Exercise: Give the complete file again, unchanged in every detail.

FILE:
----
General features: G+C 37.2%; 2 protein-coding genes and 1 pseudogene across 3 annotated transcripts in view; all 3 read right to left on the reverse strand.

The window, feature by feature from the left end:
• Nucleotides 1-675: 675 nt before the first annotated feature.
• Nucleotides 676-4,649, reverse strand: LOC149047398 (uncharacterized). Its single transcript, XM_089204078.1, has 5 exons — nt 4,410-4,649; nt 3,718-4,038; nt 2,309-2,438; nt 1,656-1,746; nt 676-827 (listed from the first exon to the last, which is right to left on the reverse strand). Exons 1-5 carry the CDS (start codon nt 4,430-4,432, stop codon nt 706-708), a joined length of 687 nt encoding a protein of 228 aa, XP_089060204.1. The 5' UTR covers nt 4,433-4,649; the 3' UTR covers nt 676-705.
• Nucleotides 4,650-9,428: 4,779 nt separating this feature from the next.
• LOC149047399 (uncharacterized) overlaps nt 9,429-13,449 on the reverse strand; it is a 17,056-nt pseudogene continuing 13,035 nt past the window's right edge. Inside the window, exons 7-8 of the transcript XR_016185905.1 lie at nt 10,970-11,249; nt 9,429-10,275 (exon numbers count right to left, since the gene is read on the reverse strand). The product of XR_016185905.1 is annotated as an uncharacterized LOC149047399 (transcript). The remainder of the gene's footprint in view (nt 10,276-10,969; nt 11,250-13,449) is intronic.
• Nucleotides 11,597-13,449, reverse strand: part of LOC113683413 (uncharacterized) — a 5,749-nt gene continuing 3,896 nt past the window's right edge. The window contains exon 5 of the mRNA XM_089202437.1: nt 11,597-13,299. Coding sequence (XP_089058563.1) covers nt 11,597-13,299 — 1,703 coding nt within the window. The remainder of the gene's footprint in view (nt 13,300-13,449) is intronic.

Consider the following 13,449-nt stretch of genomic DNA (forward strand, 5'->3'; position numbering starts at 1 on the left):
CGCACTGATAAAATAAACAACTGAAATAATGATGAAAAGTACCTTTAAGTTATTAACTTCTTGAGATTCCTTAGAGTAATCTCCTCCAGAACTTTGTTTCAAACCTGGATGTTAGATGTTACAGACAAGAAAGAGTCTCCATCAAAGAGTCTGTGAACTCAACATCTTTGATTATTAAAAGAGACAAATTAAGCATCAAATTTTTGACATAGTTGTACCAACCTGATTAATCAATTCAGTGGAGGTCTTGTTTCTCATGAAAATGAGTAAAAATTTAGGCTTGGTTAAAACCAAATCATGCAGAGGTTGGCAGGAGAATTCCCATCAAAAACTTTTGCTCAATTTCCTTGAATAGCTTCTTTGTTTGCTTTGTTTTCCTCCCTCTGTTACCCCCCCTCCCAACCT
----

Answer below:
General features: G+C 37.2%; 2 protein-coding genes and 1 pseudogene across 3 annotated transcripts in view; all 3 read right to left on the reverse strand.

The window, feature by feature from the left end:
• Nucleotides 1-675: 675 nt before the first annotated feature.
• Nucleotides 676-4,649, reverse strand: LOC149047398 (uncharacterized). Its single transcript, XM_089204078.1, has 5 exons — nt 4,410-4,649; nt 3,718-4,038; nt 2,309-2,438; nt 1,656-1,746; nt 676-827 (listed from the first exon to the last, which is right to left on the reverse strand). Exons 1-5 carry the CDS (start codon nt 4,430-4,432, stop codon nt 706-708), a joined length of 687 nt encoding a protein of 228 aa, XP_089060204.1. The 5' UTR covers nt 4,433-4,649; the 3' UTR covers nt 676-705.
• Nucleotides 4,650-9,428: 4,779 nt separating this feature from the next.
• LOC149047399 (uncharacterized) overlaps nt 9,429-13,449 on the reverse strand; it is a 17,056-nt pseudogene continuing 13,035 nt past the window's right edge. Inside the window, exons 7-8 of the transcript XR_016185905.1 lie at nt 10,970-11,249; nt 9,429-10,275 (exon numbers count right to left, since the gene is read on the reverse strand). The product of XR_016185905.1 is annotated as an uncharacterized LOC149047399 (transcript). The remainder of the gene's footprint in view (nt 10,276-10,969; nt 11,250-13,449) is intronic.
• Nucleotides 11,597-13,449, reverse strand: part of LOC113683413 (uncharacterized) — a 5,749-nt gene continuing 3,896 nt past the window's right edge. The window contains exon 5 of the mRNA XM_089202437.1: nt 11,597-13,299. Coding sequence (XP_089058563.1) covers nt 11,597-13,299 — 1,703 coding nt within the window. The remainder of the gene's footprint in view (nt 13,300-13,449) is intronic.

Consider the following 13,449-nt stretch of genomic DNA (forward strand, 5'->3'; position numbering starts at 1 on the left):
CGCACTGATAAAATAAACAACTGAAATAATGATGAAAAGTACCTTTAAGTTATTAACTTCTTGAGATTCCTTAGAGTAATCTCCTCCAGAACTTTGTTTCAAACCTGGATGTTAGATGTTACAGACAAGAAAGAGTCTCCATCAAAGAGTCTGTGAACTCAACATCTTTGATTATTAAAAGAGACAAATTAAGCATCAAATTTTTGACATAGTTGTACCAACCTGATTAATCAATTCAGTGGAGGTCTTGTTTCTCATGAAAATGAGTAAAAATTTAGGCTTGGTTAAAACCAAATCATGCAGAGGTTGGCAGGAGAATTCCCATCAAAAACTTTTGCTCAATTTCCTTGAATAGCTTCTTTGTTTGCTTTGTTTTCCTCCCTCTGTTACCCCCCCTCCCAACCT